• Can lead to subtle and hard to spot bugs

declare option xdmp:mapping "false";
  • If you must use 1.0-ml

    • Make sure to disable function mapping

declare variable $a := "Result1";
declare variable $b := "Result2";

declare function local:process($input as xs:string) {
  if($input)then $a else $b
};

local:process( () )
xquery version "1.0-ml";

declare function process() {
    <something/>
};

process()

Function Declarations

xquery version "1.0-ml";

declare function local:process() {
    <something/>
};

local:process()
xquery version "1.0-ml";

declare function local:create-example($entity as element()) as element() {
  element { fn:node-name($entity) } {
    $entity/@*,
    $entity/namespace::*,
    element other {
      text { "something" }
    }
  }
};

Namespace Axis

Namespace Axis

Namespace Constructor

  • 3.0 provides a Computed Namespace Constructor

    • Example of copying source namespace when transforming a node:

xquery version "3.0";

declare function local:create-example($entity as element()) as element() {
  element { fn:node-name($entity) } {
    $entity/@*,
    fn:in-scope-prefixes($entity) !
        namespace {.} {fn:namespace-uri-for-prefix(., $entity)},
    element other {
      text { "something" }
    }
  }
};

Map Data Types

  • 1.0-ml provides the map:map data type

    • It is non-portable

    • It is a mutable data type... and therefore EVIL!

      • See: The Evils of Mutable Variables

      • DO NOT USE IT! Unless you have a REALLY good reason...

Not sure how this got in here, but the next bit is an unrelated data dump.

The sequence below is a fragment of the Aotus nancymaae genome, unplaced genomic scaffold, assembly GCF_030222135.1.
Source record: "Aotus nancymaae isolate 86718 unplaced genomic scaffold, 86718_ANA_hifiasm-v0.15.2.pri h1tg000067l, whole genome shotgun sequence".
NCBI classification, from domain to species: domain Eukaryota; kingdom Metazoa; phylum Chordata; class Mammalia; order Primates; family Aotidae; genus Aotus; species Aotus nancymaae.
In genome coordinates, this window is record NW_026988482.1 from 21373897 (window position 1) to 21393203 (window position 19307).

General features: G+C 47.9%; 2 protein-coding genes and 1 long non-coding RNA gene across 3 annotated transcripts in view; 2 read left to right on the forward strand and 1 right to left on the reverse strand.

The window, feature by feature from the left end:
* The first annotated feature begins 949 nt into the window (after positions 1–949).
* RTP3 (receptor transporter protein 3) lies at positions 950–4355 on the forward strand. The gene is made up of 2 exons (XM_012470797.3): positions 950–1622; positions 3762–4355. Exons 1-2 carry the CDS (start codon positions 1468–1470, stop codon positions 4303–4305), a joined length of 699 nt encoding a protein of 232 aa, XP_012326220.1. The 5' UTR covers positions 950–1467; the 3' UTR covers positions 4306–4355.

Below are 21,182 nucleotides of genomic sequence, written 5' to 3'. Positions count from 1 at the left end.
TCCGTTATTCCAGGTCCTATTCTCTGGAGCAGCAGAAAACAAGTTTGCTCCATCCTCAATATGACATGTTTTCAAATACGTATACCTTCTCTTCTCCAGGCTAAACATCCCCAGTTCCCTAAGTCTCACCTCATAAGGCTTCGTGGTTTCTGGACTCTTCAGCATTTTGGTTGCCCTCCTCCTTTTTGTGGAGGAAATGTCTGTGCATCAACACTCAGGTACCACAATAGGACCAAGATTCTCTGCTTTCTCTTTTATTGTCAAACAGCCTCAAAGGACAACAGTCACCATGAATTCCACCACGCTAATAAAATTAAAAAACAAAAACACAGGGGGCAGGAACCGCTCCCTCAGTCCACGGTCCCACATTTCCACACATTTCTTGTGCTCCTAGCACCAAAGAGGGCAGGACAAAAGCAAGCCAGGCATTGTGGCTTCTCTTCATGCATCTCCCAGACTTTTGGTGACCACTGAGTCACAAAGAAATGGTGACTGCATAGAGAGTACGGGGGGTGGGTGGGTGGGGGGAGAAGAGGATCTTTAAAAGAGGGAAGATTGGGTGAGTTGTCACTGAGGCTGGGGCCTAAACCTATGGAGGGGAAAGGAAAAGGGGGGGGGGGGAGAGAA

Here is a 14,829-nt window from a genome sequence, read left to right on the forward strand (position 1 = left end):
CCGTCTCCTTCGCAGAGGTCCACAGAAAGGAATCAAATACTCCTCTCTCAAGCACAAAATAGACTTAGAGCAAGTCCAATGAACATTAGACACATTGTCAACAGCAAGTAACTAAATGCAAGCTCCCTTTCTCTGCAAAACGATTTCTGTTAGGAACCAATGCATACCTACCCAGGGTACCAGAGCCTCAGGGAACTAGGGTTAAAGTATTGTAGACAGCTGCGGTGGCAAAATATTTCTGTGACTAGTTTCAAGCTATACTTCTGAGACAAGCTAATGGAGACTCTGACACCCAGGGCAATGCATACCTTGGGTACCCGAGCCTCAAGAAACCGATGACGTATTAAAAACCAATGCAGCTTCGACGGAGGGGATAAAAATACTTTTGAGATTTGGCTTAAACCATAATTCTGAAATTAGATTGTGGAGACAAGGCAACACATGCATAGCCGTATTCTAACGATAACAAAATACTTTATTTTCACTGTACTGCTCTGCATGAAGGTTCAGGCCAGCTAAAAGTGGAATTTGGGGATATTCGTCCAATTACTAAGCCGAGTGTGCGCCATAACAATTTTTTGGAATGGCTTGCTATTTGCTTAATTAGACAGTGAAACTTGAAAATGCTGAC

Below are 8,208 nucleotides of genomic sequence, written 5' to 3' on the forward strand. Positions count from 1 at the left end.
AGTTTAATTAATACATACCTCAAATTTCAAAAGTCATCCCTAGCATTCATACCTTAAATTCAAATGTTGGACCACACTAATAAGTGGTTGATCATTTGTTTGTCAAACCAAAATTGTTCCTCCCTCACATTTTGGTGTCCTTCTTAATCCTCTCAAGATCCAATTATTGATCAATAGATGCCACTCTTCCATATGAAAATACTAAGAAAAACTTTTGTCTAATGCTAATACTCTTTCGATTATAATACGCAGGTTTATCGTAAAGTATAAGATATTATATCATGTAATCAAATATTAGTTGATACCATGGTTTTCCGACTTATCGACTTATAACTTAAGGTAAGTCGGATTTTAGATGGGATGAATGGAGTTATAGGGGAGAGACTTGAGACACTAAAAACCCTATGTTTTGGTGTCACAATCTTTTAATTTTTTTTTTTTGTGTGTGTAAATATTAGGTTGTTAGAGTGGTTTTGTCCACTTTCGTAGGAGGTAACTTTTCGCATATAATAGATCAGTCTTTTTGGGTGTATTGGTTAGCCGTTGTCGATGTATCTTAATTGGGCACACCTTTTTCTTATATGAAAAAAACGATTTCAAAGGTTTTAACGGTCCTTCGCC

• "I need to return multiple values" -> Use XML!

        • "But, I need to preserve type info" -> Use Higher-order-functions instead!

        • "Offers better performance than X" -> Have you tested it? Is that actually the bottleneck?

  • 3.1 introduces the map(*) data type

    • Sadly still unsupported in MarkLogic 8

xdmp:set

  • Not strictly a portability issue but a gateway to it

    • Enables mutability

    • Encourages non-functional thinking and style

    • Trying to remove it from your code base causes all sorts of unexpected breakage

    • "So... er where or how did that value change?"

    • Advice: DO NOT EVER USE IT!

xdmp:set

  • I said, " DO NOT EVER USE IT!"

I’ll Blow Your Fucking Brains Out AAAAAAAARRRRRGGGGHHHHHH - Surian Soosay (CC BY 2.0)

3. Smaller Code

Simple Map Operator

  • XQuery 3.0 (also 1.0-ml!)

  • Can help improve code readability

    • Diligent Use

    • Reduce Boilerplate

    • If you liked ML's Function Mapping, consider this as an explicit alternative

    • Can be used when refactoring for DRY

xquery version "1.0";

for $animal in $animals/animal
return
    element { $animal/type } { $animal/name }
xquery version "3.0";

$animals/animal ! element { type } { name }

Conditional Function Calls

  • Goal: DRY (Don't Repeat Yourself)

    • Task: Refactor to reduce repeated code